Browsing Category

Helen’s Health

A plea for help: Get me a diagnosis

Helen Gilbert seeks diagnosis for baffling condition

Do you remember that time my tongue started to swell up on a long-haul flight? Well, it happened again. Only, this time I was on my way back from Austria. “Would you like anything to eat?” the air hostess politely asked as we departed Innsbruck for London Gatwick. Ordinarily, I’d decline but didn’t on this occasion.

I’ve previously written about the need to be prepared if you’re travelling with allergies or, in my case, suffer from bizarre reactions that cause your airway to close up. Usually, I’m well-organised but I’d been on a press trip with a jam-packed itinerary and ran out of time on the last day.

Unlike my companions, I couldn’t eat at the airport because every option contained a trigger food. And by the time I’d settled into my plane seat, I was absolutely famished. So, I did something I would never usually do while cruising thousands of feet above the ground – I bought a packet of crisps. I quickly scanned the ingredients list; potato, sunflower oil, and salt and figured I’d be safe.

Uncomfortable sensations in body

“I’ll be fine with this,” I smiled, before quickly working my way through the bag and drifting off into the land of nod. Shortly afterwards, I awoke with a start. “We’re circling because there was a bird strike involving another plane and the runway’s being cleared,” our friendly host explained.

Being an animal lover, I’d usually feel for the deceased flock in a situation like this but my mind was distracted by the uncomfortable sensations in my body. “I don’t feel right,” I blurted out as beads of sweat trickled down my forehead. “Oh no, in what way?” the PR replied. “My throat feels sticky. It’s hard to swallow.”

Now, our host was well versed in the trials and tribulations of my baffling condition. Fortunately, I’d only had one reaction on the three-day press trip; that wasn’t particularly nasty so she immediately knew what to do. “Let me see your tongue,” she demanded. Her eyes widened. “It’s enormous,” she screamed before running off to get more water from the back of the plane.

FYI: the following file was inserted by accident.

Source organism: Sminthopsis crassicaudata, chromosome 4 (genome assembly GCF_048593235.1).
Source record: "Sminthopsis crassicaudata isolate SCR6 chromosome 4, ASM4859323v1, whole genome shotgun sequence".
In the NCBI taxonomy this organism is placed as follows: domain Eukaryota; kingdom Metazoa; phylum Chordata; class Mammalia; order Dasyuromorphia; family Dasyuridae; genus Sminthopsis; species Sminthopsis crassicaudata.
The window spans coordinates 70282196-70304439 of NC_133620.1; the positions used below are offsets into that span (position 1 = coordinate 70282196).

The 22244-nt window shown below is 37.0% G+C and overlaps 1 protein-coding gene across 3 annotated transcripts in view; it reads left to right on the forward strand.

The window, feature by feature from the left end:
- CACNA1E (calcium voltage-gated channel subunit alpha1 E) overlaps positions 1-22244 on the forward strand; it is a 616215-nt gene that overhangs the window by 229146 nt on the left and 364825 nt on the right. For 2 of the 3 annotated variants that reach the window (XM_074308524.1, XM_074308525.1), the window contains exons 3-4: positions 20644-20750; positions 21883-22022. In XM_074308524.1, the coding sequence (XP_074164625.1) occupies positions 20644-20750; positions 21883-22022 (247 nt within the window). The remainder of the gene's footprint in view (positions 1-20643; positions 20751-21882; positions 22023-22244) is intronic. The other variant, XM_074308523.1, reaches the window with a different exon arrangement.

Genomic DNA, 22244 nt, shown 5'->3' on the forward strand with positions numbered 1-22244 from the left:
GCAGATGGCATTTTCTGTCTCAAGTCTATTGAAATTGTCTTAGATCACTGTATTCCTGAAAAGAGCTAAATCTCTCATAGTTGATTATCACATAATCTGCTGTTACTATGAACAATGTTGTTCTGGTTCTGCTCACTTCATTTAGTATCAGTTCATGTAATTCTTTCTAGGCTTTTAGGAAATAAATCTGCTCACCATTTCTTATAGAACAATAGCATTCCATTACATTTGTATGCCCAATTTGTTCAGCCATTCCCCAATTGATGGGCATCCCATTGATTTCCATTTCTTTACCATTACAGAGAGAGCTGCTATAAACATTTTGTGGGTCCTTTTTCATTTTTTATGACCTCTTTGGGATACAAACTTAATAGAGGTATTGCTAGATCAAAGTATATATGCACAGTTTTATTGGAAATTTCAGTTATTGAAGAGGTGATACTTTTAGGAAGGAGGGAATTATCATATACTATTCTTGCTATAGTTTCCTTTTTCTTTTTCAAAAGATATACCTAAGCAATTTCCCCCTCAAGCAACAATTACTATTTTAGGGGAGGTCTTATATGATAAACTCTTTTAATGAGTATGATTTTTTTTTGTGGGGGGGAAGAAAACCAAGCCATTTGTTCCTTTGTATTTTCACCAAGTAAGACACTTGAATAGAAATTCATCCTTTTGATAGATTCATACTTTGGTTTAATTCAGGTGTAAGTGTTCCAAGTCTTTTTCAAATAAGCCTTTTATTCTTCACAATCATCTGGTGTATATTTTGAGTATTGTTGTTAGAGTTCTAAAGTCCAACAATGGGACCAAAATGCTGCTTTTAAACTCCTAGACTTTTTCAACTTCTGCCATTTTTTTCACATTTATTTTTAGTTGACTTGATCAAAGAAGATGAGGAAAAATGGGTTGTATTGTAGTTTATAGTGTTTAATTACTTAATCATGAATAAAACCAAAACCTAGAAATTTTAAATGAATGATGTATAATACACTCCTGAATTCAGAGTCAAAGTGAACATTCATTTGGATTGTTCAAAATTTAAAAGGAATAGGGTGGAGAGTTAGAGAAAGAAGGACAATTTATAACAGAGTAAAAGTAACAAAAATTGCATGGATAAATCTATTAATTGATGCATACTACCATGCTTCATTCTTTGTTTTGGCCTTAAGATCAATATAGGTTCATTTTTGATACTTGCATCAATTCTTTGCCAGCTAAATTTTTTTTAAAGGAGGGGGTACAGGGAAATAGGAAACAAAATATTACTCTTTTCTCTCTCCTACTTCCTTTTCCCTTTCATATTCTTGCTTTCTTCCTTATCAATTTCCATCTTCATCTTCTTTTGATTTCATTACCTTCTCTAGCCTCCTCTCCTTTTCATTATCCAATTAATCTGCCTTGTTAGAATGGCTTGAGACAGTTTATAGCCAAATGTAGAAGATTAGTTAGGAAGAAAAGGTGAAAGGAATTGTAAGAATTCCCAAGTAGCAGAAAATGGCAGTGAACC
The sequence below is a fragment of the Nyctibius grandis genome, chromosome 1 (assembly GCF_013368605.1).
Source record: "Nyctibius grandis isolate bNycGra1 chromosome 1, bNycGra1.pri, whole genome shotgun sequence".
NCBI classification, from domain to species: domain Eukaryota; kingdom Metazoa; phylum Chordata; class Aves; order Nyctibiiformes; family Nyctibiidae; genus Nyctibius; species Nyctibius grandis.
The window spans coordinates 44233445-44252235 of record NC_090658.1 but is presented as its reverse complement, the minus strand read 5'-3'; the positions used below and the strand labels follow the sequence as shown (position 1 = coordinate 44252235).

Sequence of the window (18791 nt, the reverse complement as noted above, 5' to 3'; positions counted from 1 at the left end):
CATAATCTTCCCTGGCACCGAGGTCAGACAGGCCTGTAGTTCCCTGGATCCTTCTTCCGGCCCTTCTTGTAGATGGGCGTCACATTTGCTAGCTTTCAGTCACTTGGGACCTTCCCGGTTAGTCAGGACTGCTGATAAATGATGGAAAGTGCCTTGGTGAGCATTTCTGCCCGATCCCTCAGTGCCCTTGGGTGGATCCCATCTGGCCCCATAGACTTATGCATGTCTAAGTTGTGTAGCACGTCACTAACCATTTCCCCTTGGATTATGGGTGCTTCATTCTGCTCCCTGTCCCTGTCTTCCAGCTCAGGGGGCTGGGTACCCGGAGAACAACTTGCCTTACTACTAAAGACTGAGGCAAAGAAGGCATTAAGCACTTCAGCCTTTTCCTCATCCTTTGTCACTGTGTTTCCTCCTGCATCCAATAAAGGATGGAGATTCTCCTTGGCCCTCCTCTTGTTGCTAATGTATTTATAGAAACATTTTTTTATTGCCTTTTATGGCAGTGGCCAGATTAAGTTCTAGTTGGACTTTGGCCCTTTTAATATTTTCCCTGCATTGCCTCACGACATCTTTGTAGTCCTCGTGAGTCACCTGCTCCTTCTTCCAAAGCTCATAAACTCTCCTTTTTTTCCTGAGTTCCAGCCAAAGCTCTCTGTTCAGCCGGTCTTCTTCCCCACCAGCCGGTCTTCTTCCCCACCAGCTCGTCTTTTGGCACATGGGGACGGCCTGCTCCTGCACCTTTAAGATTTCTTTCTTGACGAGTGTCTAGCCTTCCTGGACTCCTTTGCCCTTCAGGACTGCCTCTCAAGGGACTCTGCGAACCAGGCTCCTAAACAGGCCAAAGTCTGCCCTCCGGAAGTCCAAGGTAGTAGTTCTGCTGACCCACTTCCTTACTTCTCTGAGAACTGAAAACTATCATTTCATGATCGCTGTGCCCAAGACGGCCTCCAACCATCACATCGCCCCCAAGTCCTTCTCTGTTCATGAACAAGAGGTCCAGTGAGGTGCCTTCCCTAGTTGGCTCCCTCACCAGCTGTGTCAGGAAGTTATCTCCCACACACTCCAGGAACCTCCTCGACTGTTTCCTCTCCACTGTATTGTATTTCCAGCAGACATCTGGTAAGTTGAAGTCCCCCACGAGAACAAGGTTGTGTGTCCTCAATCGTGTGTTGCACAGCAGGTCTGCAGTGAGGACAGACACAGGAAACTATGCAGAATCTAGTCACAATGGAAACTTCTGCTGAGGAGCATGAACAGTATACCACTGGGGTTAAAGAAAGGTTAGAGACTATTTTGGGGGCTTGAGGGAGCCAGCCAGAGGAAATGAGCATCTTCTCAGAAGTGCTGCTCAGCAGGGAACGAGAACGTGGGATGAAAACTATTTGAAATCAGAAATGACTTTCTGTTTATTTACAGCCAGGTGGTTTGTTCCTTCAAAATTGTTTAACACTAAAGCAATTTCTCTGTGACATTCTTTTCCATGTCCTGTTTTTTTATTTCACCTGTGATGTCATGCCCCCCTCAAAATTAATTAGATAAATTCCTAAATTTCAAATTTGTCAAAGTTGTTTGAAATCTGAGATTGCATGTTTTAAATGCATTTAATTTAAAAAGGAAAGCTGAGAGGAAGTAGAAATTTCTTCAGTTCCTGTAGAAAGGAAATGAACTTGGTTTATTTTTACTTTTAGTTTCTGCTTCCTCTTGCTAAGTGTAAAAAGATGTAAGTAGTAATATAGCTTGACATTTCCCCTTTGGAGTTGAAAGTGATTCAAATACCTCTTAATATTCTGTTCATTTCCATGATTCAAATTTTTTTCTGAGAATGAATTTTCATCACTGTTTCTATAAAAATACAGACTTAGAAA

Airway affected every time

As some of you know, my peculiar tongue swelling and throat closing reactions first took hold 20 months ago and doctors remain perplexed as to why they occur. Histamine intolerance – the body’s inability to metabolise the chemical histamine found in certain foods– is one possible theory. Symptoms mimic an allergic reaction – in many people these present in the form of a rashes or itching – but my airway is affected every time, which means I must carry an emergency kit of antihistamines, steroids and adrenaline pens wherever I go.

Trigger foods include lemons, limes, oranges, mature cheese, Marmite, alcohol, anything aged or fermented. Oh, and vinegar, which is in everything – from condiments and pickles to salad dressing and makes eating out and buying lunch almost impossible.  What’s more baffling is that my symptoms also occur when I get hot (which, incidentally also happened on the flight) or do any form of cardio, so I’m constantly walking on eggshells.

Yes, I was hungry on the plane but, with hindsight, I was immensely stupid buying those crisps. Vinegar may not have been listed as an ingredient, but the production belt at the factory could easily have been contaminated. According to my immunologist, antihistamines must be taken at the onset of a reaction to halt the swelling, which can become too difficult to control once set in yet I’d unwittingly wasted valuable time in the ten minutes I’d been asleep.

Vicious circle

“Here, drink this,” the PR instructed as I scrambled for my meds. I shovelled the pills down my throat before being ushered off the plane. The reaction was pretty horrendous – my tongue remained swollen for three days, the medication wiped me out and I suffered from severe brain fog and writer’s block – not ideal for the day job.

Despite being super careful with my diet since – the reactions are now happening again almost EVERY DAY. This requires more antihistamine to control the swelling which – in itself creates a vicious circle – as it can inhibit production of the diamine oxidase (DAO) enzyme in the gut that’s responsible for breaking down the histamine in food.

Over the past year and eight months, I have deduced that certain foods, heat and exercise – even dancing – can set off a reaction but, astonishingly, nobody can explain why and my immunologist admits he has never seen anything like it in his life. He has now prescribed stronger daily antihistamine in the hope it will break the cycle of swelling, which he says is very unusual especially as it is always symmetrical.

I’m determined to try and carry on as normal but am equally desperate to raise awareness, find a reason and gain some sort of control. I’ll let you know how I get on but in the meantime, if you’re going through a similar experience or know someone who is, please do get in touch, share or comment on my post.

Someone somewhere must know the answer.

 

 

 

 

Health, Helen's Health

TWO STEPS FORWARD, ONE STEP BACK

Helen at Wimbledon

Don’t you just love a bank holiday weekend? Especially when the weather is fabulously warm and sunny. There was no lie-in for me on Saturday morning.  I sprung out of bed like a jack-in-the-box, stupidly excited, not wanting to waste a minute of the glorious sunshine.